A chance for us to catch up with people & see what they’re up to, or introduce you to a new musician/band and their music. Alistair recently interviewed Michelle Velvin, a Wellington based harpist, composer and teacher. Michelle has a special interest in writing harp music and performing New Zealand compositions, and is is also interested in exploring new and unexpected sonic landscapes through collaborative musical and artistic experiences. Her harp performances have figured in a diverse range of music, from experimental to Jazz to Classical, most recently in the Live At The Museum series in Auckland with Mara TK and Hollie Smith.

     

    Who are you? Please tell us a bit about you and your background in music.
    I completed A Postgraduate Diploma in harp performance, with distinction, at Te Kōkī, New Zealand School of Music in 2015, under Carolyn Mills, as well as a Bmus in Classical Performance and Instrumental/vocal composition in 2014. I’ve performed as part of all of New Zealand’s major orchestras, and am involved with many chamber music ensembles, including Stroma new music ensemble, Duo ‘VAARP’, with violinist Laura Barton, the NZ Harp Duo, with Jennifer Newth and Duo Eolienne, with Genevieve Davidson (saxophone). In July 2016, I was accepted to attend the Catrin Finch Harp Academy in Cardiff, Wales, where i performed in masterclasses with both Catrin Finch and Elinor Bennett. In 2015 I was the winner of the NZ Performance Harp Competition and created the Wellington Harp Orchestra. In 2015 I had my composition for harp ensemble Under Watchful Eyes, performed at the week long Auckland Harpenz festival. I’ve also recorded for New Zealand Singer/Songwriter Dudley Benson’s new album, Zealandia.

    What pieces of music have you been working on or playing lately?
    Lately I have been working on a mix of solo, chamber music and orchestra pieces. Two of the solo harp pieces are by NZ composers: Autumn Arabesque, by Kenneth Young and Poco Lento and Study for harp, by Douglas Lilburn. I have also been exploring new saxophone and harp music through my ensemble Duo Eolienne (myself and Genevieve Davidson). One of the pieces we are preparing is Andy Scott’s Sonata for saxophone and harp. A fantastic piece of music which really showcases both instruments!

    Do you have any favourite pieces of music you enjoy playing?
    The short answer is yes, but I have too many to list! (I love playing everything that I gave mentioned above as a start.) What I do love most is when I have time to sit at the harp and improvise and write my own music, or to do the same but with other musicians.

    Do you have any favourite composers? Can you recommend any NZ composers whose work you like?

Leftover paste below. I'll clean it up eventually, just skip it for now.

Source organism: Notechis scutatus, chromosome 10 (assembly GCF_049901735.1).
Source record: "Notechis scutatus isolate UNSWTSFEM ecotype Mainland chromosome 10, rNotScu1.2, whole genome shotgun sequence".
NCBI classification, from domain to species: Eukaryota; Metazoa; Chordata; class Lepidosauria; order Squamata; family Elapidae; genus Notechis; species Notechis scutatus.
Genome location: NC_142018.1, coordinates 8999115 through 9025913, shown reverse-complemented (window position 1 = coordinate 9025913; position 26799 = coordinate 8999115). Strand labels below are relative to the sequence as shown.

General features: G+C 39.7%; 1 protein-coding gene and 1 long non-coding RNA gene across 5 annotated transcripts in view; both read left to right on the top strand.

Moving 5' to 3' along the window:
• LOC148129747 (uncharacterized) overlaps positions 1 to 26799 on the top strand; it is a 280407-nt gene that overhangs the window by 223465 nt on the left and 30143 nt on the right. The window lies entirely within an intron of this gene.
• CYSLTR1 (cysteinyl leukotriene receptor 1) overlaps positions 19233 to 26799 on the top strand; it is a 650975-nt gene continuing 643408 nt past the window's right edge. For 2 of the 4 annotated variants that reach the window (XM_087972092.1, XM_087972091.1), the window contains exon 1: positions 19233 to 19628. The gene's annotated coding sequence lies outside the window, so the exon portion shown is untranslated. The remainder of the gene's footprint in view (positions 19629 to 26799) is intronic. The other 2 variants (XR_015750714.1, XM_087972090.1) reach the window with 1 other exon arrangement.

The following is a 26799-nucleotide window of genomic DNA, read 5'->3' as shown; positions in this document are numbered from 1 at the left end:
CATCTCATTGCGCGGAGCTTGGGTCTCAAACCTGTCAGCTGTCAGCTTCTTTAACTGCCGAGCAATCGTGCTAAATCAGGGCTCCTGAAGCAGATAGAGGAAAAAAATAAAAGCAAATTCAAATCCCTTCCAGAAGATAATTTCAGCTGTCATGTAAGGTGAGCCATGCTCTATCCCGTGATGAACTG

Some favourite NZ composers: Gareth Farr, Kenneth Young, Sarah Ballard, Glen Downie, Jack Body, just to name a few. Other composers I enjoy listening to/like to play: Britten, Alan Hovhaness, Ravel, Debussy, Bartok, Andy Scott, Tchaikovsky…

    What were the 3 most influential pieces of music to you growing up?
    I can’t name three particular pieces, but there are two completely different musical memories that stand out.
    No. 1: Any sacred music sung in a cathedral holds a special place for me in terms of influence. Being in such a responsive space comes with so many overtones of memory and experiences, as I used to sing as a chorister in Wellington Cathedral as a child.
    No. 2: I used to listen over and over to a tape recording of Roger Whittaker singing. I just liked his whistling and his voice a lot.

    Where is the best place people can follow you & find your music?
    Through my Facebook / Instagram pages and my Website.

    What are your favourite venues in NZ to play in?
    To name a few, I love performing in Futuna Chapel in Karori, Auckland Town Hall, Dunedin Town Hall, St Paul’s Cathedral Wellington…

    Where/when is your next performance?
    18 May – Duo Eolienne (saxophone/harp) play at Southern Cross Garden Bar (4pm – 6pm)
    18 May – Years Gone By, Wgtn, 8:30pm, Meow, Edward St, Wellington


  • General

    A Classical Note: Yuka Eguchi

    26.04.19 | Permalink | Comment? | By

     

     

     

     

     

     

     

     

     

     

    ‘A Classical Note’ is 8 quick Questions with Wellington Classical Musicians & Composers.

    A chance for us to catch up with people & see what they’re up to, or introduce you to a new musician/band and their music.

    Today’s guest is NZSO violin player Yuka Eguchi.

     

    Who are you? Please tell us a bit about you and your background in music:
    I am a violin player and an assistant concertmaster of New Zealand Symphony Orchestra. I graduated from Toho high school in Tokyo, and Indiana University in US. I won 1st prize at the 55th Japan Music Competition, and in 1993 3rd prize at the Paganini International violin competition.

    What pieces of music have you been working on or playing lately?
    I have been working on Elgar’s Enigma Variations. And will soon practice Star Wars!!!!!

    Do you have any favourite pieces of music you enjoy playing? What’s your favourite music related book?
    Music: Each time when I have a concert, the program pieces are my favorite.
    Book: Song of the Birds by Pablo Casals.

    Do you have any favourite composers? Can you recommend any NZ composers whose work you like?
    Salina Fisher.
    Tabea Squire.

     

    What were the 3 most influential pieces of music to you growing up?
    Sarasate ; Zigeunerweisen (Wiki/YouTube)
    Berg ; violin concerto (Wiki/YouTube)
    Wagner ; Siegfried Idyll (Wiki/Library Collection/YouTube)

    Where is the best place people can follow you & find your music?
    MFC

    What are your favourite venues in NZ to play in?
    Auckland Town Hall

    Where/when is your next performance?
    STAR WARS: The Empire Strikes Back in Concert – Wellington.